Pont del Diable – Tarragona, Spain - Atlas Obscura

Pont del Diable

Stunning Roman aqueduct used for 1900 years and still standing. 


When the Roman Empire slowly contracted, it left its legacy across Europe in the form of stunning architecture. Stretching narrowly on the outskirts of Tarragona, the Pont del Diable, also known as the Pont de les Ferreres, is a lasting mark from this innovative empire that nearly conquered the world.

Built in the 1st century BCE, the Pont del Diable was constructed as a massive aqueduct that brought water to the city of Tarragona from 15 miles away. Sturdily constructed with two layers of arches, 711 feet still remain to forge a link to antiquity in Catalonia. Besides a link to the Roman Empire, the aqueduct was actually used into the 18th century to bring water to Tarragona, showing the perfection of Roman architecture.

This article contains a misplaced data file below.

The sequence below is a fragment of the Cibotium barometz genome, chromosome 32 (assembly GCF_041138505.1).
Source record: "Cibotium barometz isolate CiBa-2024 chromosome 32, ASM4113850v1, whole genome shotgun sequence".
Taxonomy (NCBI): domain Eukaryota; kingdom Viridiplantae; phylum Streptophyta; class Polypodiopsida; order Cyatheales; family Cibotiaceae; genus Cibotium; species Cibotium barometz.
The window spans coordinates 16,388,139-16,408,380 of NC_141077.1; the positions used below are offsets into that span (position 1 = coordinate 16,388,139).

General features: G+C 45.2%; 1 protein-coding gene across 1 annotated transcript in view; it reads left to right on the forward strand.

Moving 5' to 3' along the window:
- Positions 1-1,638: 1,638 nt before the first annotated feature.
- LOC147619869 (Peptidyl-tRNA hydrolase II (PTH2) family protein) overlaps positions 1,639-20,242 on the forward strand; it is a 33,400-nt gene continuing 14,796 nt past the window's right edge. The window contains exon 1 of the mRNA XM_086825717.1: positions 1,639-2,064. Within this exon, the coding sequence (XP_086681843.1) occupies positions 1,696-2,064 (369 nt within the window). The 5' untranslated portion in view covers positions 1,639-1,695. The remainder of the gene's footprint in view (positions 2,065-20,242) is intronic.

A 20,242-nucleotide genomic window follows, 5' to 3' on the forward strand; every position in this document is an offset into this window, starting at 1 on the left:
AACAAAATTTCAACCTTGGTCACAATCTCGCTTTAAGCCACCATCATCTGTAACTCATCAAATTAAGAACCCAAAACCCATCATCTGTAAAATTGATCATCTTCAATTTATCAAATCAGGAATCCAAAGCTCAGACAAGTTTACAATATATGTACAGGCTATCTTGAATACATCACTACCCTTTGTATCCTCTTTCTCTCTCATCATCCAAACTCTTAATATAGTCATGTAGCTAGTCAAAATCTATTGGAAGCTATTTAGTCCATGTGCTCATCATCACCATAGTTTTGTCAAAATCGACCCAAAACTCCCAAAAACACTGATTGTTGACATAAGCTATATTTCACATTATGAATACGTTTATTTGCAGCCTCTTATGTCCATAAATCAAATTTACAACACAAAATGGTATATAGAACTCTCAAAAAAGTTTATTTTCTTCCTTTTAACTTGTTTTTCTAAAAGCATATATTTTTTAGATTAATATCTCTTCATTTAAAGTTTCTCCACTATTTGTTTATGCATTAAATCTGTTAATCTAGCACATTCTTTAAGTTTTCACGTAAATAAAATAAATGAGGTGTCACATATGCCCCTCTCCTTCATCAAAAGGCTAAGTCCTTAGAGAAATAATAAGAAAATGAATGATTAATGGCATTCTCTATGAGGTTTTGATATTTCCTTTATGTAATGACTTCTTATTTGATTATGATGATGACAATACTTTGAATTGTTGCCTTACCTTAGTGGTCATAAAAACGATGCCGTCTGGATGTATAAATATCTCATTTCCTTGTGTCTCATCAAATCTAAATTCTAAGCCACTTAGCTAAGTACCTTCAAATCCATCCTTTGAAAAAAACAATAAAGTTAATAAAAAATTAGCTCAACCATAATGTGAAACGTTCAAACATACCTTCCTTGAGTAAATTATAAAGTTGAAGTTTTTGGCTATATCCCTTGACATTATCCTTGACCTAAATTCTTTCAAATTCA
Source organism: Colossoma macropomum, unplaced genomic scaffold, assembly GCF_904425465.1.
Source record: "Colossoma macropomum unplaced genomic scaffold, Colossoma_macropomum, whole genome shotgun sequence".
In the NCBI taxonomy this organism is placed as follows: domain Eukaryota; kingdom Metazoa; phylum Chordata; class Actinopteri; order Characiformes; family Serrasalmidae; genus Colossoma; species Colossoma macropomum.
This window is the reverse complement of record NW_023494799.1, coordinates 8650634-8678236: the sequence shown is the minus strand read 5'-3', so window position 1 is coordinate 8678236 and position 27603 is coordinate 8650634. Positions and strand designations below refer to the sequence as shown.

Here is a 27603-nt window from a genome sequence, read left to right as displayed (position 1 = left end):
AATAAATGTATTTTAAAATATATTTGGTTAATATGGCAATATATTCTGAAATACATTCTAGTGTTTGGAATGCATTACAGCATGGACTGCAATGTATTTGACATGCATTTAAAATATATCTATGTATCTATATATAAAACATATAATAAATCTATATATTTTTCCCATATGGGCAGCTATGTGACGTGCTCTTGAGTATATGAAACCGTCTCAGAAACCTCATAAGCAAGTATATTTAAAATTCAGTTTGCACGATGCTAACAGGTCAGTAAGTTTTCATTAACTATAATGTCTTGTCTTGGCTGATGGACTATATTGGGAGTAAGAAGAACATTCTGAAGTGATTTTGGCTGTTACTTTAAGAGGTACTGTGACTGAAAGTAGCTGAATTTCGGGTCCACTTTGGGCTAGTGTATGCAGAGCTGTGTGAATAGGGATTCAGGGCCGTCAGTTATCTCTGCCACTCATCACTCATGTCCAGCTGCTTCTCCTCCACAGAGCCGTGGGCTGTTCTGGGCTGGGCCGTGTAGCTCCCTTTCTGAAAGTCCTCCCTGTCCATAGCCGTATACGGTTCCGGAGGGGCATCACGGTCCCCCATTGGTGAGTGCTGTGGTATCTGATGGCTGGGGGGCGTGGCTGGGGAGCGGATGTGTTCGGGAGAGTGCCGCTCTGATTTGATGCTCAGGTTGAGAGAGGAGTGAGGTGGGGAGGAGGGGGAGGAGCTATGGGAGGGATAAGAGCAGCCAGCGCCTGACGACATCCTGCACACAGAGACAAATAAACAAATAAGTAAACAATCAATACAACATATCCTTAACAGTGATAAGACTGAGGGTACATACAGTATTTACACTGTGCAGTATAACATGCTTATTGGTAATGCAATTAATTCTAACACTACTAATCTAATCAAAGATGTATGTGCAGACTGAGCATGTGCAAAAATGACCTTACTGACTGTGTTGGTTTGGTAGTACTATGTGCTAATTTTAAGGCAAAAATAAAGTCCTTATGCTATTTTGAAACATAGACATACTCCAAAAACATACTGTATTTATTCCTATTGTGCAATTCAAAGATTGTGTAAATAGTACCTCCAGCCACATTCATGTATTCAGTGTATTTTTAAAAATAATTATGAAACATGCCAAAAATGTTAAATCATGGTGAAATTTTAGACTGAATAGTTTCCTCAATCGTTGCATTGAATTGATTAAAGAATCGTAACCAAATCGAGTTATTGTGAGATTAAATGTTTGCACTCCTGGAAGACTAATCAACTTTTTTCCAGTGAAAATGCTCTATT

Nearly above the tree-line, the aqueduct rises 90 feet over the ground, and dark green trees around its sides nestle the monument deep in the Spanish countryside. Those who want to experience the aqueduct first hand and get an amazing view can take a tour on the bridge-like structure and walk along its perilous ledge. The monument has been dedicated a UNESCO World Heritage Monument.

From Around the Web